Another week of wildly varying news: Wild weather in Texas, the pandemic’s second wave starts to retreat (hopefully), The US rejoins the Paris Accord and an EV is scooting around in a dried up lake on Mars. For me an interesting theme over the last few weeks is that Big Oil companies are looking at ways to play in the energy transition. This week we see two collaborating to develop Blue Hydrogen and support for geothermal drilling. They have a lot to offer so should be encouraged. 

Company news

TRIG see earnings fall
The Renewables Infrastructure Group (TRIG) reported pre-tax profits of £100m in 2020, down from £162m the previous year.
Earnings per share also fell to 5.9p, compared to 11.9p in 2019: 11.4p.
TRIG said that, while the Covid-19 pandemic has affected all markets, it has had differing impacts on each European country where it has an investment.
For example, average power demand since 1 April 2020 compared to “business as usual” has ranged from 2% less in Sweden to 6% less in the UK, with even greater short-term variability, according to the board.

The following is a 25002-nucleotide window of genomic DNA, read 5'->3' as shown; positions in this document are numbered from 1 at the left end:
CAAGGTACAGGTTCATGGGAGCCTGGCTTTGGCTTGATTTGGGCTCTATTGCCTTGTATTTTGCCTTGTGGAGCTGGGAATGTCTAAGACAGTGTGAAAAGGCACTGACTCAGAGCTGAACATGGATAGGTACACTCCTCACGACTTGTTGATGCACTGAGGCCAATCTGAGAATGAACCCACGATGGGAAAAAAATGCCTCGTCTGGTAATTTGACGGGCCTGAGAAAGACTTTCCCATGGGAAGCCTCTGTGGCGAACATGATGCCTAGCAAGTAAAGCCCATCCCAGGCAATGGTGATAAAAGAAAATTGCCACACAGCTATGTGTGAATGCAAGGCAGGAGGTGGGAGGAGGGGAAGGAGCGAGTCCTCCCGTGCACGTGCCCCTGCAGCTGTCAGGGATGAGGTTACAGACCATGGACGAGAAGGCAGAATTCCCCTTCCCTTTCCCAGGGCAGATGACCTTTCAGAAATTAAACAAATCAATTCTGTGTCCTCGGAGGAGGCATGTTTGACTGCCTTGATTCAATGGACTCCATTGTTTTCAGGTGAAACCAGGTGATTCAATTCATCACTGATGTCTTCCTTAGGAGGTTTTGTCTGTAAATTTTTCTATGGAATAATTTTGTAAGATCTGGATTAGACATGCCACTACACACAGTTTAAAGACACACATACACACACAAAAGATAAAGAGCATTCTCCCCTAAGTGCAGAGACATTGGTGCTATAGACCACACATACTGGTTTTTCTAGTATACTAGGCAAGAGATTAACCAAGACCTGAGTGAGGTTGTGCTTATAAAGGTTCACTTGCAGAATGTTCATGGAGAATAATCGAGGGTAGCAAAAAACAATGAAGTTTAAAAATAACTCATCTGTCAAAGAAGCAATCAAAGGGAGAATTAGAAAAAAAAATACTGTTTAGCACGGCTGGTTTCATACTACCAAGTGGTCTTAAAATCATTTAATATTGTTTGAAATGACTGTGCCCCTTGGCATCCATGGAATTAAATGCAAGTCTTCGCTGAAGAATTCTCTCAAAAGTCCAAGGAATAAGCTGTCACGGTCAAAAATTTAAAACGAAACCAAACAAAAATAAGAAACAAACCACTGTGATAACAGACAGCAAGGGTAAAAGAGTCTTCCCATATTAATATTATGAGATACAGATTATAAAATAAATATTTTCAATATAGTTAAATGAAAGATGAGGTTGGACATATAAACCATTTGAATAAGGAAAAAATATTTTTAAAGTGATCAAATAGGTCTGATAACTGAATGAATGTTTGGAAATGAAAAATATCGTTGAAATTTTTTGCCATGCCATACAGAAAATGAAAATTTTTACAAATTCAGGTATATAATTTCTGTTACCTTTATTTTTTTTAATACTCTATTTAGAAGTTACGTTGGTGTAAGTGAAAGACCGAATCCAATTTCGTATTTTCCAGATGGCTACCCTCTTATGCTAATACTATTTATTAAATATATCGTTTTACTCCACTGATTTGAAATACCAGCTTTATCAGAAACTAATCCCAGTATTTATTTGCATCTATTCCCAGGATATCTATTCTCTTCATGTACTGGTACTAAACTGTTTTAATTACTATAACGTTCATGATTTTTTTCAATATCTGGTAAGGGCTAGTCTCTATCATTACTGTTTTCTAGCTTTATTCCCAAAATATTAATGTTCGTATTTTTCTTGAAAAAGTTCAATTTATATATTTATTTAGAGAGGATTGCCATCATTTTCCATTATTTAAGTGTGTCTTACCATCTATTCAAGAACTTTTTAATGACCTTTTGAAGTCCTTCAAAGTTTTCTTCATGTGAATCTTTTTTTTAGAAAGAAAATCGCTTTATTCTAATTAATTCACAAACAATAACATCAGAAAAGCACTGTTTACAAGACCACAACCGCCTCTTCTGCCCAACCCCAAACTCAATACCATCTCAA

However, the potential impact was largely mitigated as the majority of asset-level revenues in the year were linked to fixed electricity pricing or subsidies.
TRIG’s he portfolio was valued at £2,213m as at 31 December 2020 (2019: £1,745m), with significant growth in the portfolio following investment activities and fundraising in the year.
Valuation gains were buoyed by on-going demand for the asset class resulting in a reduction in valuation discount rates, as well as the managers’ portfolio and asset-level initiatives.
Gains were also dampened by the reduction in power price forecasts across the geographies in which TRIG invests. (renews)

UK news

Limejump adds 170MW of renewables PPAs
Limejump, part of Shell’s Renewables & Energy Solutions division, has added 170MW of renewables capacity to its virtual power plant (VPP) through PPAs since the beginning of the year.
The PPAs were mainly for wind and solar power generation.
It has also added more than 200 renewable generators to Limejump’s award-winning VPP.
Limejump manages one of the largest VPPs in the UK, with over 1GW of renewable capacity.
As well as wind and solar, Limejump’s VPP also hosts a sizeable portfolio of hydro, anaerobic digesters and batteries. (renews)

photo: Limejump

Jaguar to switch to fully electric vehicle portfolio by 2025
Announced this week by JLR’s chief executive Thierry Bollore in the first public statement since he took up the role last summer, the ‘Reimagine’ strategy has been dubbed “a sustainability-rich reimagination of modern luxury, unique customer experiences and positive societal impact”.
The headline commitment for changing JLR’s business model and environmental impact is to cease production of all vehicles with internal combustion engines (ICE) by the Jaguar brand by 2025.